LONDON (Reuters) - Retail banks are making less profit on average from customers since the financial crisis as price-sensitive consumers shop around and become more demanding, according to a report released on Monday.
The study by consultancy Accenture found that nearly half of top global retail banks had seen the average profit from customers fall between 5 and 15 percent. A further 11 percent said they had seen bigger declines.
Of the 46 executives interviewed for the study, more than half said customer loyalty had decreased. Most expected the lack of customer loyalty to continue in the long term.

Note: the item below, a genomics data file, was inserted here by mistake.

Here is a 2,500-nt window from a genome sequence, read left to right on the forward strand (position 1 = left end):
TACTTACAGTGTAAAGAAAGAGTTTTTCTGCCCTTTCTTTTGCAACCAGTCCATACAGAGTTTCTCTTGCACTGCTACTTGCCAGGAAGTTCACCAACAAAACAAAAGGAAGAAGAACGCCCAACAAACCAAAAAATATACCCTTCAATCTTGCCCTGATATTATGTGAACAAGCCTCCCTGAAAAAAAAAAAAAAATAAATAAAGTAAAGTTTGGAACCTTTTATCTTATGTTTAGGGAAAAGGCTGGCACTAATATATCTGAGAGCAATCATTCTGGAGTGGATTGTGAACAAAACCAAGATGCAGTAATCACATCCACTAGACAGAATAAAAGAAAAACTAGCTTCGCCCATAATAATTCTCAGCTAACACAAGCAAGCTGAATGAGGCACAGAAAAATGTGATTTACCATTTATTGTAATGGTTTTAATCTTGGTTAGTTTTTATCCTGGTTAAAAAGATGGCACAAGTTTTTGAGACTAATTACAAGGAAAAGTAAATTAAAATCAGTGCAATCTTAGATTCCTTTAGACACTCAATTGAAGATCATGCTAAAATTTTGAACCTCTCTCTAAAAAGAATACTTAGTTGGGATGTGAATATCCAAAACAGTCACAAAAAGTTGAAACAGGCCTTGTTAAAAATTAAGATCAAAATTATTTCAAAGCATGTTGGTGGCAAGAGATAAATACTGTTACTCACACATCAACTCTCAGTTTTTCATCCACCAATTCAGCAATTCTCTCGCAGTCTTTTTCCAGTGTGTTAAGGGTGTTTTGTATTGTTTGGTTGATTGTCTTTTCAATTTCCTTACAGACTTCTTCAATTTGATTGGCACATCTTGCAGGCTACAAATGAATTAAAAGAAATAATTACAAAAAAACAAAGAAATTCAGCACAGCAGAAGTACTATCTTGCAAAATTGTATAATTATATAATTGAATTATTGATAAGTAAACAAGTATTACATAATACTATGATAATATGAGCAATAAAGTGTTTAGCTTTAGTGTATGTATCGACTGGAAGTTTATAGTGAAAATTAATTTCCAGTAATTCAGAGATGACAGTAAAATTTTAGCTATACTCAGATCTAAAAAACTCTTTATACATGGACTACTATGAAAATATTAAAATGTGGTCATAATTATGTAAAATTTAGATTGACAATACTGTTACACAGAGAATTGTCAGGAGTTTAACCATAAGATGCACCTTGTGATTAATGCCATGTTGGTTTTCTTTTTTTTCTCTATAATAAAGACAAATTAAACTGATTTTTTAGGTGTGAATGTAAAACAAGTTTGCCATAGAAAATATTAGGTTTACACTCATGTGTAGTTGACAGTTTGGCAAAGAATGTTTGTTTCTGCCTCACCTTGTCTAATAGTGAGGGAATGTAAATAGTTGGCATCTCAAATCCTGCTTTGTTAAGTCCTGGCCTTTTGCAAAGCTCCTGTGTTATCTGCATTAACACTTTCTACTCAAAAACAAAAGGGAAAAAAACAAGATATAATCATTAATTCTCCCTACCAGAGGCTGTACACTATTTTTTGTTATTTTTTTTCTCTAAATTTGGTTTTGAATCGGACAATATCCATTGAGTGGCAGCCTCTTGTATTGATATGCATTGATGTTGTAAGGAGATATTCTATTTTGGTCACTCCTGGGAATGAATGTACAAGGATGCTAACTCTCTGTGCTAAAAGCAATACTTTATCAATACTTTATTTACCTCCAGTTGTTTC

“Consumers (are) more sceptical of their bank brands, more price conscious, and more willing to move away from institutions that provide poor service,” said co-author Noel Gordon, global managing director of Accenture’s banking industry practice.
“For the banks, traditional profit-recovery strategies -- rate and fee increases, conventional cross-selling and organic growth -- will not readily fix the problem,” he said.
Reporting by Kenneth Grierson, editing by Will Waterman
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